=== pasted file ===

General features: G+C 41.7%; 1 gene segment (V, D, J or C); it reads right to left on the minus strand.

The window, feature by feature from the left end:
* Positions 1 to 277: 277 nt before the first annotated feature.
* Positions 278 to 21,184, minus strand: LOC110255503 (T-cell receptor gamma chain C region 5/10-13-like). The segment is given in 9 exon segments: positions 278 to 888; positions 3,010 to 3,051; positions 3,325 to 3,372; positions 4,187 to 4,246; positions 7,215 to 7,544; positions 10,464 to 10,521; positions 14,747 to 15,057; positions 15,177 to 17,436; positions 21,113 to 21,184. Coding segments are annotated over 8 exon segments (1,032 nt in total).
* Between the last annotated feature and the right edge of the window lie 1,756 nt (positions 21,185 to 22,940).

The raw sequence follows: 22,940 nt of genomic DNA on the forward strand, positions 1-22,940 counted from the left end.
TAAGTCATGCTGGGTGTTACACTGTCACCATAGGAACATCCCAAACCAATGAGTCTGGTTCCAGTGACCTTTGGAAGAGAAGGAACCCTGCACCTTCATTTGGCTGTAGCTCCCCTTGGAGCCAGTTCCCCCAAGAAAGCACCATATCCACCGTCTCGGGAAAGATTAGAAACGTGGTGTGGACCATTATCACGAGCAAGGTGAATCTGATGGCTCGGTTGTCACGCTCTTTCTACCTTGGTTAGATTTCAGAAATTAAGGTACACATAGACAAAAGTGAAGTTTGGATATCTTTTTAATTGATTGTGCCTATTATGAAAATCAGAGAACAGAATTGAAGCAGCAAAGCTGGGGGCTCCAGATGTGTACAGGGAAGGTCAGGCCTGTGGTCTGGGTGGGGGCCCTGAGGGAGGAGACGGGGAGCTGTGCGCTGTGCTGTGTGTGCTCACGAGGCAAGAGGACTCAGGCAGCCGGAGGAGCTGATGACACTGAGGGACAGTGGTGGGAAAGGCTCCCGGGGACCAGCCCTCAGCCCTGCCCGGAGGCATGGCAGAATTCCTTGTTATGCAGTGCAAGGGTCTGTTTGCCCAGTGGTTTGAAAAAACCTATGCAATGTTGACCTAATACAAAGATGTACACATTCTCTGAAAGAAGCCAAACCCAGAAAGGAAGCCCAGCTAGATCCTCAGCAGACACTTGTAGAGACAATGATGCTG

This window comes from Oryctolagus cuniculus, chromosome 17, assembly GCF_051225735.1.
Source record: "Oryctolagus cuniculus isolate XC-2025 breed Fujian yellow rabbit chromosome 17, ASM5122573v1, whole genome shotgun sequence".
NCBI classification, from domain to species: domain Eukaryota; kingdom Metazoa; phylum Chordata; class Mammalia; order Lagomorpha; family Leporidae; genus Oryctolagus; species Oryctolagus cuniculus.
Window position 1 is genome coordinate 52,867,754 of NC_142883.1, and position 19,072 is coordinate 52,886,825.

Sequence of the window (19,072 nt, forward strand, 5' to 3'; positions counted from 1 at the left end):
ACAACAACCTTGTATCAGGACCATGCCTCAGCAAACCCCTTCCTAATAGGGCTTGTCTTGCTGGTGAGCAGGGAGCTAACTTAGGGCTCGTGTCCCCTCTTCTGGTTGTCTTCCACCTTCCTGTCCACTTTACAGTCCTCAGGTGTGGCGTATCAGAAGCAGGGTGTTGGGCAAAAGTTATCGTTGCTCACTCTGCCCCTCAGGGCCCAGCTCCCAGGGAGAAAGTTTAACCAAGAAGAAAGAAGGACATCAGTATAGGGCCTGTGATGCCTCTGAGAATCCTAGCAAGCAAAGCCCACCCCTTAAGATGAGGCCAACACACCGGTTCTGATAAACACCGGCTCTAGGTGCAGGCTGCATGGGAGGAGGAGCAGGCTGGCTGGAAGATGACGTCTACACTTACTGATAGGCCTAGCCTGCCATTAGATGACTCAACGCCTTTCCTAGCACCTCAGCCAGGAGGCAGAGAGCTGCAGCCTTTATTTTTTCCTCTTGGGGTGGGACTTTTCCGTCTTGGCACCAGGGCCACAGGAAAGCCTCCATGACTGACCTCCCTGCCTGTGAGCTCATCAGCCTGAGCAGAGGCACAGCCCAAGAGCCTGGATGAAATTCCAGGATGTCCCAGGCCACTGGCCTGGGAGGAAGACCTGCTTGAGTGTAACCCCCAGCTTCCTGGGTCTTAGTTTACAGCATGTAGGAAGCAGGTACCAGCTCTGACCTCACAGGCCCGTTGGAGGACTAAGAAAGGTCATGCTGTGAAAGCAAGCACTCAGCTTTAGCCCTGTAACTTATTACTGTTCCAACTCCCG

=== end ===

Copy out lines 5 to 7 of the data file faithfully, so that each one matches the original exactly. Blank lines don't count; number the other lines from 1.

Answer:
* Between the last annotated feature and the right edge of the window lie 1,756 nt (positions 21,185 to 22,940).

The raw sequence follows: 22,940 nt of genomic DNA on the forward strand, positions 1-22,940 counted from the left end.
TAAGTCATGCTGGGTGTTACACTGTCACCATAGGAACATCCCAAACCAATGAGTCTGGTTCCAGTGACCTTTGGAAGAGAAGGAACCCTGCACCTTCATTTGGCTGTAGCTCCCCTTGGAGCCAGTTCCCCCAAGAAAGCACCATATCCACCGTCTCGGGAAAGATTAGAAACGTGGTGTGGACCATTATCACGAGCAAGGTGAATCTGATGGCTCGGTTGTCACGCTCTTTCTACCTTGGTTAGATTTCAGAAATTAAGGTACACATAGACAAAAGTGAAGTTTGGATATCTTTTTAATTGATTGTGCCTATTATGAAAATCAGAGAACAGAATTGAAGCAGCAAAGCTGGGGGCTCCAGATGTGTACAGGGAAGGTCAGGCCTGTGGTCTGGGTGGGGGCCCTGAGGGAGGAGACGGGGAGCTGTGCGCTGTGCTGTGTGTGCTCACGAGGCAAGAGGACTCAGGCAGCCGGAGGAGCTGATGACACTGAGGGACAGTGGTGGGAAAGGCTCCCGGGGACCAGCCCTCAGCCCTGCCCGGAGGCATGGCAGAATTCCTTGTTATGCAGTGCAAGGGTCTGTTTGCCCAGTGGTTTGAAAAAACCTATGCAATGTTGACCTAATACAAAGATGTACACATTCTCTGAAAGAAGCCAAACCCAGAAAGGAAGCCCAGCTAGATCCTCAGCAGACACTTGTAGAGACAATGATGCTG